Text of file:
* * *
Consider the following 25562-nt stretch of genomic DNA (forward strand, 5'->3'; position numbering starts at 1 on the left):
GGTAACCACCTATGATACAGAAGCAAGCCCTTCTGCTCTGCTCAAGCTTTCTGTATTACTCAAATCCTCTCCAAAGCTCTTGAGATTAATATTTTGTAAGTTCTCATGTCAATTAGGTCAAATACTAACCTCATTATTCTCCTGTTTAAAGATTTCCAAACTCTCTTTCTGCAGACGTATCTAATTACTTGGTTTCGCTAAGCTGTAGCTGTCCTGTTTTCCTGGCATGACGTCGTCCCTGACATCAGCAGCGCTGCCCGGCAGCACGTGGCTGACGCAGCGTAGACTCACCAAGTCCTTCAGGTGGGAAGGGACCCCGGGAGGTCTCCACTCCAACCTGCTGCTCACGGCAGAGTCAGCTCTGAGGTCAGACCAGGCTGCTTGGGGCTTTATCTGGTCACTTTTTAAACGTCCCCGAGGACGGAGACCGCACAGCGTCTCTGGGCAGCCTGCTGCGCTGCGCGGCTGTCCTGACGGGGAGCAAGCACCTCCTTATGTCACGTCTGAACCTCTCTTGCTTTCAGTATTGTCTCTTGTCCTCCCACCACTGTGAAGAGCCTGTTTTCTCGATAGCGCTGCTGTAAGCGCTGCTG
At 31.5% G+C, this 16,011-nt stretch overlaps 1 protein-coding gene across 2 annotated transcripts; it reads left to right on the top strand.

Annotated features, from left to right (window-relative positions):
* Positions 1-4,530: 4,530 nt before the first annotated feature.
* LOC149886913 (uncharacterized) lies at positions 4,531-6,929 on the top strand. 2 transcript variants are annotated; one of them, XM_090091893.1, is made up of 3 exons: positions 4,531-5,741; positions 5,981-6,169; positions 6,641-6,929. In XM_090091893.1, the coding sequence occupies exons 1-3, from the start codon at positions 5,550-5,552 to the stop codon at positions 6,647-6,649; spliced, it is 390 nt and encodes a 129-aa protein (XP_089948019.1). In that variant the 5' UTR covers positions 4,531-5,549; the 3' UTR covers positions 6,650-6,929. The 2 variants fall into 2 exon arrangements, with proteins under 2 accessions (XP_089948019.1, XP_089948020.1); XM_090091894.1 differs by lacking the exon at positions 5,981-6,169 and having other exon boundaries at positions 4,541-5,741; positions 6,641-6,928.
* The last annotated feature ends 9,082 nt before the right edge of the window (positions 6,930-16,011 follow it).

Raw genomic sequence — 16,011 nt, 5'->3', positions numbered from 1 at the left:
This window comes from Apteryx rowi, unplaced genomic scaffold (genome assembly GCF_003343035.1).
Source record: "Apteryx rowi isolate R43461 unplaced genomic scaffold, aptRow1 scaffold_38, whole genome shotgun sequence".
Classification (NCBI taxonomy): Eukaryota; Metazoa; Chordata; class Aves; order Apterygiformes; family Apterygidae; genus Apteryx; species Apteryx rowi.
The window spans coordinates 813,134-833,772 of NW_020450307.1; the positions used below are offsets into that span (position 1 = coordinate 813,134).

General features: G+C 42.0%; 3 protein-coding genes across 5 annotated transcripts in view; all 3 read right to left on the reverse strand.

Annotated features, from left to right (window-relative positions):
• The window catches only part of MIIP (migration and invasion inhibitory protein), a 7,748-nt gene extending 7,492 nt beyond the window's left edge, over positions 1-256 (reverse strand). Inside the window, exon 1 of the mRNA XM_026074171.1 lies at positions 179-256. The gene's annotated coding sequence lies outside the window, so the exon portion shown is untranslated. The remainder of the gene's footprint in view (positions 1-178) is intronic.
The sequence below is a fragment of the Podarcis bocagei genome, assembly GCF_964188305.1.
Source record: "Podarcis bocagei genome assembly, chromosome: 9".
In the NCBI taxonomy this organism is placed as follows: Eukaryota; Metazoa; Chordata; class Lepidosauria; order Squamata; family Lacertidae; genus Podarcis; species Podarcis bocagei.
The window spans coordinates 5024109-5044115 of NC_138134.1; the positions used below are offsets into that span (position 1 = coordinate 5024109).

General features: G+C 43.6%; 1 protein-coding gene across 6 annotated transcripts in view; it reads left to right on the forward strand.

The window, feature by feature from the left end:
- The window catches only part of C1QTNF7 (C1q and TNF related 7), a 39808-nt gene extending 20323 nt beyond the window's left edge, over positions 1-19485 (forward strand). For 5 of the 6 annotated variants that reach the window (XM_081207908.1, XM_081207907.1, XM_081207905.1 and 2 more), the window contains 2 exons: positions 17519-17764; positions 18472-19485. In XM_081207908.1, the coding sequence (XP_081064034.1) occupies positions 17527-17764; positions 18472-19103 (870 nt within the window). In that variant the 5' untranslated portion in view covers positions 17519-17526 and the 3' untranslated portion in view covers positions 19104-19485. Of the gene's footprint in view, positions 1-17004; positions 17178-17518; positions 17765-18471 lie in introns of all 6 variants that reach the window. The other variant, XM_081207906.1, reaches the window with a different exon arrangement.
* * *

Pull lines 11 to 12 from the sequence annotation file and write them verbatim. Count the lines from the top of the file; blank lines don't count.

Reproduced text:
Classification (NCBI taxonomy): Eukaryota; Metazoa; Chordata; class Aves; order Apterygiformes; family Apterygidae; genus Apteryx; species Apteryx rowi.
The window spans coordinates 813,134-833,772 of NW_020450307.1; the positions used below are offsets into that span (position 1 = coordinate 813,134).